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The history of intertwining of digital technologies and higher education is littered with calls to dismantle the university and rethink its role and position in society. While the different movements to reframe, rebuild, rethink, and refuse the university structures have their own varied and different motivations and urgencies, all of them still maintain themselves in the orbit of the University, even as they declare its failure and death. The gravitational pull of the University model, with all its flaws, seems inescapable. This talk gives a brief history of these movements and proposes to look at other spaces of learning, knowledge production, and making meaning, where the university is neither a point of reference nor the addressee of learning, in order to think through 3 principles for a ‘ Post University’ that we might be able to distil for the future.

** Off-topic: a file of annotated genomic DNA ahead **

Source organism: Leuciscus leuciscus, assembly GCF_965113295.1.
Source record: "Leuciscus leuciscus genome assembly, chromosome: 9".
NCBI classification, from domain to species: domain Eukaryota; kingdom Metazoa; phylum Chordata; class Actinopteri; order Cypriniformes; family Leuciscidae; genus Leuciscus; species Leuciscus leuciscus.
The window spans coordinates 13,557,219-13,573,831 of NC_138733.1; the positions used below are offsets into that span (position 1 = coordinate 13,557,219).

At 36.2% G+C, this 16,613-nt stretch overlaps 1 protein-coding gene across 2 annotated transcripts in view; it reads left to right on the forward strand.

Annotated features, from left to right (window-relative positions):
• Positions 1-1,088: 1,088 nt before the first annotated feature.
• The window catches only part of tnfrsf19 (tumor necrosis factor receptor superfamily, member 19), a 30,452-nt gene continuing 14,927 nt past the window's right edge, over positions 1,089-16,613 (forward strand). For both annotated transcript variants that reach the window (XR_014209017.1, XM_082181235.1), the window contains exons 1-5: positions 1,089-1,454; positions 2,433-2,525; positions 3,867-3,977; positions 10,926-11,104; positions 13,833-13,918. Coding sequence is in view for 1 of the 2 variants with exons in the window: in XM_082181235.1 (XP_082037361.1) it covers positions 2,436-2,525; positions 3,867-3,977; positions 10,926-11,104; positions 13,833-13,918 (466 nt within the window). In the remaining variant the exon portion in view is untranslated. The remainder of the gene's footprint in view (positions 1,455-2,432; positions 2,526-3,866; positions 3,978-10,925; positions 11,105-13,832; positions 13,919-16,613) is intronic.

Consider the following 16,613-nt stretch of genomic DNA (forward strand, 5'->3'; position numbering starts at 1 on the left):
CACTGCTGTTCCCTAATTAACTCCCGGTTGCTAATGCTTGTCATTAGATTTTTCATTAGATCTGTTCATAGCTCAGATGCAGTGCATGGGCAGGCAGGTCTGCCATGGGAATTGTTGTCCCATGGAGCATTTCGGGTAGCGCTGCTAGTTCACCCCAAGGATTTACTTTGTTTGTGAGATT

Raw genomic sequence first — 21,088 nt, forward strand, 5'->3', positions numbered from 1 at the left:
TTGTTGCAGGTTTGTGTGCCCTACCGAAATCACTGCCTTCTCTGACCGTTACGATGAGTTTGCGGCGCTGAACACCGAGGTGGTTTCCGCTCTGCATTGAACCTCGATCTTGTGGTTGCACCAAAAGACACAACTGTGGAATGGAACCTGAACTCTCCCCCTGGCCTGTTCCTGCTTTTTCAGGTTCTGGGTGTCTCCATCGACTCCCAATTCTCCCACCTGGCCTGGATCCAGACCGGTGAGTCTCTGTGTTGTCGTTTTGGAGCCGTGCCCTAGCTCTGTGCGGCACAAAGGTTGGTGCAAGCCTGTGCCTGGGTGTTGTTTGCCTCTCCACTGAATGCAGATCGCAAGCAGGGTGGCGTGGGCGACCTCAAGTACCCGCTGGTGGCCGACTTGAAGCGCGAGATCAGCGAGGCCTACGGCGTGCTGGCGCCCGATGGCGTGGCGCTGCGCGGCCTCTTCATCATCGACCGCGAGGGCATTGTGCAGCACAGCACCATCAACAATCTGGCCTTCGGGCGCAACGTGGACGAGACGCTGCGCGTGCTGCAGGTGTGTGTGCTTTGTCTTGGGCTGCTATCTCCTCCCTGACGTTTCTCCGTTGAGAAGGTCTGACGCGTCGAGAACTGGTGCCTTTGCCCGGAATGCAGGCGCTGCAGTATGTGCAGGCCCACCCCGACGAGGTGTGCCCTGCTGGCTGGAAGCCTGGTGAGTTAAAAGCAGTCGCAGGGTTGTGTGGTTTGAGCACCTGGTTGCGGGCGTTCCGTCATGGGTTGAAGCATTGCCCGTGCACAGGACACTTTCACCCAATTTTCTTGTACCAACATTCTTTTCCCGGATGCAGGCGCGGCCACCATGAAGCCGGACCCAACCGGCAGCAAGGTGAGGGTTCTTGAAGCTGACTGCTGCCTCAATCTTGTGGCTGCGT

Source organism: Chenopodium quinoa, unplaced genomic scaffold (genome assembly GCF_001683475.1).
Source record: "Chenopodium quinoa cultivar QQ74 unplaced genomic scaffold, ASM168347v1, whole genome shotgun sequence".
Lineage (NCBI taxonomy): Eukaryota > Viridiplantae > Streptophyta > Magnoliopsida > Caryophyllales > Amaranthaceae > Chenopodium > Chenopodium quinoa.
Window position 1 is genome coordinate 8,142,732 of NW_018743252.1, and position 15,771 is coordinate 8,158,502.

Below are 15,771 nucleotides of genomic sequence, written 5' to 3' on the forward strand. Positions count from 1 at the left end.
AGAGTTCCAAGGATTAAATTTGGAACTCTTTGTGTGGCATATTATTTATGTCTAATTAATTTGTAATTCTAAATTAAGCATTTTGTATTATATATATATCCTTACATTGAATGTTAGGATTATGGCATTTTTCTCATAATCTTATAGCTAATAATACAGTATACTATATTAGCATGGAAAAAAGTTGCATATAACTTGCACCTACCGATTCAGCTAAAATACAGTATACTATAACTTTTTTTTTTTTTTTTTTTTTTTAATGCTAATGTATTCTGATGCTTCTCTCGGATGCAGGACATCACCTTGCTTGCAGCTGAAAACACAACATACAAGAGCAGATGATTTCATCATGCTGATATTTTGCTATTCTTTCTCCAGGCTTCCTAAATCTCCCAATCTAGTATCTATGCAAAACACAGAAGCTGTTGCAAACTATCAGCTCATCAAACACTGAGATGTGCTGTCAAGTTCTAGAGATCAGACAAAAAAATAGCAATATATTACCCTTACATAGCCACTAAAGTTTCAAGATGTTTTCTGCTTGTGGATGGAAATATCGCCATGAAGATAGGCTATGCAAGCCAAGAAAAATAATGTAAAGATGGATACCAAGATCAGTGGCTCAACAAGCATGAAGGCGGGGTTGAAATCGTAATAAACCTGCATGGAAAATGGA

Nishant Shah is an endowed professor of Aesthetics and Cultures of Technology at ArtEZ University of the Arts and Radboud University in the Netherlands. He is a Faculty Associate at the Berkman Klein Centre for Internet & Society, Harvard University and a knowledge partner with Oxfam-Novib and the Digital Asia Hub. He is a feminist, humanist, and a technologist, and part of his current work focuses on digital narrative change practices for collective action in and outside of traditional learning environments.


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